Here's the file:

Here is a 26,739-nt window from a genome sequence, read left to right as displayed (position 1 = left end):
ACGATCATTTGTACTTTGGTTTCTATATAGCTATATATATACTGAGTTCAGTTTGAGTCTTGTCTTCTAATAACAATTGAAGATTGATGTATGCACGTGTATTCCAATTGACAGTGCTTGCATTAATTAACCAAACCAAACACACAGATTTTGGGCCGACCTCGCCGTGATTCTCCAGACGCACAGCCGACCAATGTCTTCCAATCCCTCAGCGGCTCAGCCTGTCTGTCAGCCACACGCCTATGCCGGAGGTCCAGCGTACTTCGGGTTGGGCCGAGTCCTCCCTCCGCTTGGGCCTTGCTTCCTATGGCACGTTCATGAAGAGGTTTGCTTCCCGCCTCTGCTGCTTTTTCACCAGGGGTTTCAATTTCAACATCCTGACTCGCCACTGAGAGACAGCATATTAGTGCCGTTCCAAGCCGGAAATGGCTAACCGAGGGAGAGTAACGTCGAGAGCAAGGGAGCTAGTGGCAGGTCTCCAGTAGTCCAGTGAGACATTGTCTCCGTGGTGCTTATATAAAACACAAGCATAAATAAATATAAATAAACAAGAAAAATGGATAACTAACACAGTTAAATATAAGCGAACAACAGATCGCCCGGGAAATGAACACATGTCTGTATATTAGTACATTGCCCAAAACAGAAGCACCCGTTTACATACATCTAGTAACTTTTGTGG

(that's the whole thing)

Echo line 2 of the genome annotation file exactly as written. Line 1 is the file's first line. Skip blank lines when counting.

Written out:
ACGATCATTTGTACTTTGGTTTCTATATAGCTATATATATACTGAGTTCAGTTTGAGTCTTGTCTTCTAATAACAATTGAAGATTGATGTATGCACGTGTATTCCAATTGACAGTGCTTGCATTAATTAACCAAACCAAACACACAGATTTTGGGCCGACCTCGCCGTGATTCTCCAGACGCACAGCCGACCAATGTCTTCCAATCCCTCAGCGGCTCAGCCTGTCTGTCAGCCACACGCCTATGCCGGAGGTCCAGCGTACTTCGGGTTGGGCCGAGTCCTCCCTCCGCTTGGGCCTTGCTTCCTATGGCACGTTCATGAAGAGGTTTGCTTCCCGCCTCTGCTGCTTTTTCACCAGGGGTTTCAATTTCAACATCCTGACTCGCCACTGAGAGACAGCATATTAGTGCCGTTCCAAGCCGGAAATGGCTAACCGAGGGAGAGTAACGTCGAGAGCAAGGGAGCTAGTGGCAGGTCTCCAGTAGTCCAGTGAGACATTGTCTCCGTGGTGCTTATATAAAACACAAGCATAAATAAATATAAATAAACAAGAAAAATGGATAACTAACACAGTTAAATATAAGCGAACAACAGATCGCCCGGGAAATGAACACATGTCTGTATATTAGTACATTGCCCAAAACAGAAGCACCCGTTTACATACATCTAGTAACTTTTGTGG